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Why does my dog lick me so much? There are actually several reasons

It might be more than to give you slobbery kisses

dog licking human sitting on couch
Leeloo The First / Pexels

If you’ve ever been around a dog, you’ve likely been on the receiving end of a lick or two. Traditionally, people associate licks with kisses. However, if your dog is constantly slobbering all over you, you may wonder: Why does my dog lick me so much? Is something wrong?

Also, there’s a totally untrue rumor that dogs don’t love us but merely use us for food. That said, the idea that a dog’s licks are also a sign of affection is also something of a myth. Your dog may have other motives for treating you like their personal ice cream cone. Some are as sweet as your favorite frozen novelty, while one may leave a saltier taste in your pup’s mouth. Here are several reasons why your dog licks you, plus when to be concerned and how to curb the behavior if you want.

Why does my dog lick me so much?

dog sniffing person's hand in wodded area
Cottonbro Studio / Pexels

Dogs lick their favorite humans for various reasons, including instincts and affection, and to flag feelings of physical or mental distress. Understanding what causes a dog to lick you so much can help you determine which one applies to your pet and get them help if necessary.

Instincts

Dogs used licking for various reasons before becoming the domesticated companion animals we know and love. Mother dogs lick to groom and comfort their new puppies and even encourage them to use the potty. Additionally, baby wolves, foxes, and coyotes will lick their mother when she returns from hunting to get her to throw up her food for them to eat (Gross? Yes. Natural and life-sustaining? Also, yes.)

While your dog is domesticated — and may be spayed and neutered — they may still have this innate desire to lick you to clean you off, comfort you, or perhaps get you to lose your lunch for their benefit (no need to oblige).

Affection

The rumors might be true — some dogs lick for a similar reason that you may kiss a loved one (four-legged or two-legged) — to show love. While dogs once licked for food and grooming purposes, the behavior has evolved, just like dogs themselves (and our relationship to them).

Some dogs may lick you to let you know they’re thrilled you’re home from your 30-minute-going-on-five-year adventure to the grocery store. Others may snuggle up to you and lick you a few times while you watch Netflix to bond. Soak up those puppy kisses, regardless of your furry friend’s age.

Comfort

Are you down in the dumps after a stressful day at the office? Don’t be surprised if your dog showers you with licks. Your pet may be a better reader of your state of mind than a mood ring. If your pup senses something is off, they may start licking you to display empathy. This instinct may be inherited since mother dogs lick their puppies to comfort them during their first weeks.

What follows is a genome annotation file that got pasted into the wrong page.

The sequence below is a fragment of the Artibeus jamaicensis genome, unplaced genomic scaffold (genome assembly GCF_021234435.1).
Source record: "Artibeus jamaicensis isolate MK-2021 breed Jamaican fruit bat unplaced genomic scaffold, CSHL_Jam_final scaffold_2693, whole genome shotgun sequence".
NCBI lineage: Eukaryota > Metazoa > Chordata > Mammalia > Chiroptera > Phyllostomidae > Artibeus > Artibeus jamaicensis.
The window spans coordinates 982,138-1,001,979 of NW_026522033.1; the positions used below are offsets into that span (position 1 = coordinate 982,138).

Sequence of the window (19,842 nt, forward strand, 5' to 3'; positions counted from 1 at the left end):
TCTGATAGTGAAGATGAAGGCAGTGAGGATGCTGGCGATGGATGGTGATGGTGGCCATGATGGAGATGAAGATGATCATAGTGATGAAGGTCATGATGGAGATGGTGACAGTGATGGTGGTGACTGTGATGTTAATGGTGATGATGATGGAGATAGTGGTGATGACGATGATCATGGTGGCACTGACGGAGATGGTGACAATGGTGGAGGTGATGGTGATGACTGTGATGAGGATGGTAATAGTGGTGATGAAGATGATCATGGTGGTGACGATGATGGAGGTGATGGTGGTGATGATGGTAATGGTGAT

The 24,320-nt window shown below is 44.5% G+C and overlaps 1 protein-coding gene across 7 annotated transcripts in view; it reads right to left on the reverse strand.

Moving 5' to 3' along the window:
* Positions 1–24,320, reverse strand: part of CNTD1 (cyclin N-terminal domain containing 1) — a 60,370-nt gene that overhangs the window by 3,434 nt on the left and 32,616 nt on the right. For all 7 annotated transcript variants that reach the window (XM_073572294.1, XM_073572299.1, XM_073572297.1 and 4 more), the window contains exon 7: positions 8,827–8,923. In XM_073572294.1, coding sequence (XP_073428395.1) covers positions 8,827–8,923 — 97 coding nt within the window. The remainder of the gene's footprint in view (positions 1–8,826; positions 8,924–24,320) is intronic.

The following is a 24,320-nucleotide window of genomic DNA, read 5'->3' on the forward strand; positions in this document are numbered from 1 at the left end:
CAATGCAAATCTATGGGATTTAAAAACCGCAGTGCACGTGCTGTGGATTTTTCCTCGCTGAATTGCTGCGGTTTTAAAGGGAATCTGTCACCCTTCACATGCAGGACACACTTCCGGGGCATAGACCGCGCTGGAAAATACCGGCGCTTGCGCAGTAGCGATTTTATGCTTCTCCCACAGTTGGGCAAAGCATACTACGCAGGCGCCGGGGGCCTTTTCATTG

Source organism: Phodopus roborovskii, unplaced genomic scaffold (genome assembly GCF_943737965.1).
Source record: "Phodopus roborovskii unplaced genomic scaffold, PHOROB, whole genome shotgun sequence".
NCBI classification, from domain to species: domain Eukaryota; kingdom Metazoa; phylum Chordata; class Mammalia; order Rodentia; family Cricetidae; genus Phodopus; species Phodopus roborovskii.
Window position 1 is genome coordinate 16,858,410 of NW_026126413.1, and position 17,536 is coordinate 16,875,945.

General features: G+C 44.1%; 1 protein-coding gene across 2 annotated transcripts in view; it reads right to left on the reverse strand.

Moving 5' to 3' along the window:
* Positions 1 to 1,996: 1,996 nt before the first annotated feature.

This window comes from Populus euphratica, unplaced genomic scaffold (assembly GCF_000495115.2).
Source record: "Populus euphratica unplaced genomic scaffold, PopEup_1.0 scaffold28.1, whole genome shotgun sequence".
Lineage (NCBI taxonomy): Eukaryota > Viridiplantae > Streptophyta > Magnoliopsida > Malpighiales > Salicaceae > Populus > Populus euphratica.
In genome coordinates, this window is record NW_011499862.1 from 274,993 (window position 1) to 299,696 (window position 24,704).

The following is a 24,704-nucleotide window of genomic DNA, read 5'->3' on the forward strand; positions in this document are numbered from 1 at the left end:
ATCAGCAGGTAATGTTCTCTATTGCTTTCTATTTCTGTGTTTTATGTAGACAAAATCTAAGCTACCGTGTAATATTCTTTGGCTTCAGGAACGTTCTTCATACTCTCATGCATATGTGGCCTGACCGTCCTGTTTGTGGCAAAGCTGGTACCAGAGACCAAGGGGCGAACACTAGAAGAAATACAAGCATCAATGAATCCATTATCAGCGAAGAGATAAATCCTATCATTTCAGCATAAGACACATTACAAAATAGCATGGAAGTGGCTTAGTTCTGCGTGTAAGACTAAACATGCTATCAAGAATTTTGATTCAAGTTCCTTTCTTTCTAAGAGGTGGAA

You’re delicious

Aside from the instinctual drive to get you to regurgitate your food, dogs may lick their humans because they taste good. For instance, some dogs are particularly keen on licking people who recently exercised. The salty taste of sweat may be one of their favorites.

While dogs have a legendary sense of smell far greater than a person’s (especially some breeds like beagles), they have fewer taste buds than we do. We have five times more taste buds than dogs. In other words, our sense of taste is stronger. That doesn’t mean dogs can’t taste, though, or enjoy the delicacy that is your post-workout sweat.

Attention

Dogs thrive on positive reinforcement. If you have habitually praised or snuggled them when they lick you, you encourage them to continue. Your dog may engage in a slobber fest if they want your attention and comfort, such as a belly rub (or treat).

On the flip side, excessive licking can be your dog’s way of letting you know they need attention for other reasons. Your dog may be sick, and chronic licking is also a red flag for stress. Is your dog showing other signs of illness, like lethargy or a dry nose? A vet trip may be in order. Did they undergo a significant life change, like a new baby or move? They may need some TLC and time to adjust.

When (and how) to do something about dog licking

tri colored dog licking person
Pet foto / Pexels

Generally, dog licking is instinctual, habitual, or a sign of affection. However, if you suspect your dog is sick or stressed, call the vet. They can help you find solutions and treatments. Also, you may not enjoy constant tongue showers. In those cases, some ways to curb the behavior include:

  • Redirecting the dog’s attention when they go in for a lick to a toy
  • Purchasing lick pads
  • Treating the dog for focusing on or licking something else or refraining from licking you
  • Ensuring your dog is getting plenty of enrichment and comfort through toys, exercise, and physical touch as desired throughout the day

A trainer may also be able to help you with some of these strategies.

Closing thoughts

small dog with tongue out
Darcy Lawrey / Pexels

Dogs lick people for various reasons. While kissing is traditionally associated with licking — and affection is one reason — dogs may instinctually give you a tongue bath. Throughout time, dogs have licked their puppies for comfort and grooming, and small dogs lick adult ones that return from a hunt to get them to throw up food so they can eat.

Sometimes, dogs may lick because they are feeling sick or stressed. Generally, licking is natural and nothing to be concerned about. However, a vet or trainer can help you determine why your dog is licking and curb the behavior (or treat any applicable illness).

BethAnn Mayer
Beth Ann's work has appeared on healthline.com and parents.com. In her spare time, you can find her running (either marathons…
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